Table 1 in Section 7 for a detailed comparison).

2 The AES Encryption Algorithm

In this section we recall the main operations involved in the AES algorithm. We

refer to [4] for a full description. AES operates on a 4 — 4 array of bytes si,j ,

termed the state. For encryption, each AES round (except the last) consists of

four stages:

1. AddRoundKey: each byte of the state is xored with the round key ki,j ,

derived from the key schedule:

si,j ← si,j • ki,j

2. SubBytes: each byte of the state is updated using an 8-bit S-box:

si,j ← S(si,j )

3. ShiftRows: the bytes of the state are cyclically shifted in each row by a

certain o¬set; the ¬rst row is left unchanged.

4. MixColumns: the bytes of the state are modi¬ed column by column as

follows:

s0,c ← (02 · s0,c ) • (03 · s1,c ) • s2,c • s3,c

s1,c ← s0,c • (02 · s1,c ) • (03 · s2,c ) • s3,c

s2,c ← s0,c • s1,c • (02 · s2,c ) • (03 · s3,c )

s3,c ← (03 · s0,c ) • s1,c • s2,c • (02 · s3,c )

The pseudo-code for AES encryption with a 128-bit key is recalled in Figure 1

in Appendix. The word array w contains the round keys that are generated by

the key-schedule algorithm. We refer to [4] for a more detailed description.

280 J.-S. Coron

For decryption, each round (except the last) consists in the following

operations:

1. InvShiftRows: is the inverse of the ShiftRows operation. The bytes of the

state are cyclically shifted in each row by a certain o¬set; the ¬rst row is left

unchanged.

2. InvSubBytes: is the inverse of the SubBytes operation. The inverse S-box

S ’1 is applied on each byte of the state.

3. AddRoundKey: the operation is equal to its own inverse.

4. InvMixColumns: is the inverse of the MixColumns operation. The bytes of

the state are modi¬ed column by column as follows:

s0,c ← (0e · s0,c ) • (0b · s1,c ) • (0d · s2,c ) • (09 · s3,c )

s1,c ← (09 · s0,c ) • (0e · s1,c ) • (0b · s2,c ) • (0d · s3,c )

s2,c ← (0d · s0,c ) • (09 · s1,c ) • (0e · s2,c ) • (0b · s3,c )

s3,c ← (0b · s0,c ) • (0d · s1,c ) • (09 · s2,c ) • (0e · s3,c )

The pseudo-code for the inverse cipher is recalled in Figure 2 in Appendix.

Finally, the key-schedule is based on the following operations:

1. SubWord: takes a four-byte input word and applies the S-box S to each of

the four bytes.

2. RotWord: takes a word [a0 , a1 , a2 , a3 ] as input and performs a cyclic per-

mutation to return [a1 , a2 , a3 , a0 ].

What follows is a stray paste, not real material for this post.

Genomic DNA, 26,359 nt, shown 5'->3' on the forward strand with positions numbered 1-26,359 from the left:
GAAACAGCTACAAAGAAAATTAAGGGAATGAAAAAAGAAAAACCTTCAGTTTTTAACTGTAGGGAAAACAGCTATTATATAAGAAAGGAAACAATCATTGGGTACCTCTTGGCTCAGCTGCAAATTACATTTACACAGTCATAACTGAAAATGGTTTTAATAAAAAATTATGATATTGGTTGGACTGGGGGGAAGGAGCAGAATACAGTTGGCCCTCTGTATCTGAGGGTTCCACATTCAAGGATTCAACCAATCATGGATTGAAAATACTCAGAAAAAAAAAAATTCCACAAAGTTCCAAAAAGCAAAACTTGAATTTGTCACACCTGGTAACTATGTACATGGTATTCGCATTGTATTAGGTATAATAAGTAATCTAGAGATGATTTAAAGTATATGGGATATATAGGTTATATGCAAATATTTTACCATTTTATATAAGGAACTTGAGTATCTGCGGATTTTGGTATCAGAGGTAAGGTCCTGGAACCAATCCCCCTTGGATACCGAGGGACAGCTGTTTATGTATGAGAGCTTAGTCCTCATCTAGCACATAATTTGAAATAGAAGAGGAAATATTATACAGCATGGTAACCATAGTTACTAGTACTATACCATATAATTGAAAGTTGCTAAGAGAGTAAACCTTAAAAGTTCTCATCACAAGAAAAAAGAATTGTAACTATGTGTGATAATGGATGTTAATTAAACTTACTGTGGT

3. Xor with Rcon: takes as input a 32-bits word and xor it with the round

constant word array Rcon[i] = [(02)i’1 , 00, 00, 00], for round 1 ¤ i ¤ 10.

We refer to [4] for a full description of the key-schedule.

3 The Permutation Table Countermeasure

In this section we describe our basic countermeasure with permutation tables.

A variant with a time-memory trade-o¬ is described in Section 6.

Our countermeasure consists in using a randomised representation of the state

variables, using two independent 4-bit permutation tables p1 and p2 that are

freshly generated before each new execution of the algorithm. More precisely,

every intermediate byte x = xh xl , where xh is the high nibble and xl is the low

nibble, will be represented in the following form:

P (x) = p2 (xh ) p1 (xl )

This permuted representation is then used throughout the execution of AES.

Eventually the original representation is recovered at the end of the encryption

algorithm, by applying the inverse permutation.

A New DPA Countermeasure Based on Permutation Tables 281

Generation of Permutation Tables p1 and p2

3.1

The 4-bit permutation tables p1 and p2 are generated for each new execution of

the algorithm as follows. Let s0 be a ¬xed 4-bit permutation table; one can take

for example:

s0 = [14, 6, 0, 5, 9, 1, 4, 15, 8, 10, 12, 2, 3, 13, 11, 7]

One de¬nes a sequence of permutations si for i ≥ 0 as follows:

si+1 (x) = s0 (si (x) • ki )

where each ki ∈ {0, 1}4 is randomly generated. The 4-bit permutation p1 is then

de¬ned as p1 := sn for some n (in practice, one can take n = 4). One applies

the same procedure to generate the other table p2 (with independently generated

ki ™s). Every intermediate byte x = xh xl that appear in AES is then represented

as:

P (x) = p2 (xh ) p1 (xl )

Therefore, P is a 8-bit permutation; its storage requires 16 bytes of RAM. In

the following we explain how to use this permuted representation throughout the

AES operations, so that the intermediate data are never manipulated in clear.

3.2 AddRoundKey

Given P (x) and P (y) we explain how to compute P (x•y) without manipulating

x and y directly (since otherwise this would give a straightforward DPA attack).

We de¬ne the following two 8-bit to 4-bit xor-tables; for all x , y ∈ {0, 1}4:

XT1 (x , y ) := p1 (p’1 (x ) • p’1 (y ))

4 1 1

XT4 (x , y ) := p2 (p2 (x ) • p’1 (y ))

’1

2

2

Those two tables require a total of 256 bytes in memory. Then given p1 (x) and

p1 (y) one can compute p1 (x • y) using:

XT1 (p1 (x), p1 (y)) = p1 (x • y)

4

for all x, y ∈ {0, 1}4. Similarly, we have:

XT2 (p2 (x), p2 (y)) = p2 (x • y)

4

Using those two tables we de¬ne the following function for all x , y ∈ {0, 1}8,

where x = xh xl and y = yh yl :

XT8 (x , y ) = XT2 (xh , yh ) XT1 (xl , yl )

4 4

Then given P (x) and P (y), one can compute P (x • y) as:

XT8 (P (x), P (y)) = P (x • y) (1)

282 J.-S. Coron

The AddRoundKey operation can then be implemented as:

si,j ← XT8 (si,j , ki,j )

where si,j = P (si,j ) and ki,j = P (ki,j ). It is therefore necessary to use the

permuted representation for the round keys. We further describe how this is

done by modifying the key-schedule operations (see sections 3.9, 3.10 and 3.11).

3.3 SubBytes

Let S be the AES SBOX. We de¬ne the following randomised permutation S :

S (x) = P (S(P ’1 (x)))

Given P (x), the permuted representation of S(x) is then computed as:

P (S(x)) = S (P (x))

The SubBytes operation on the permuted state variables can then be computed

using the table S as follows: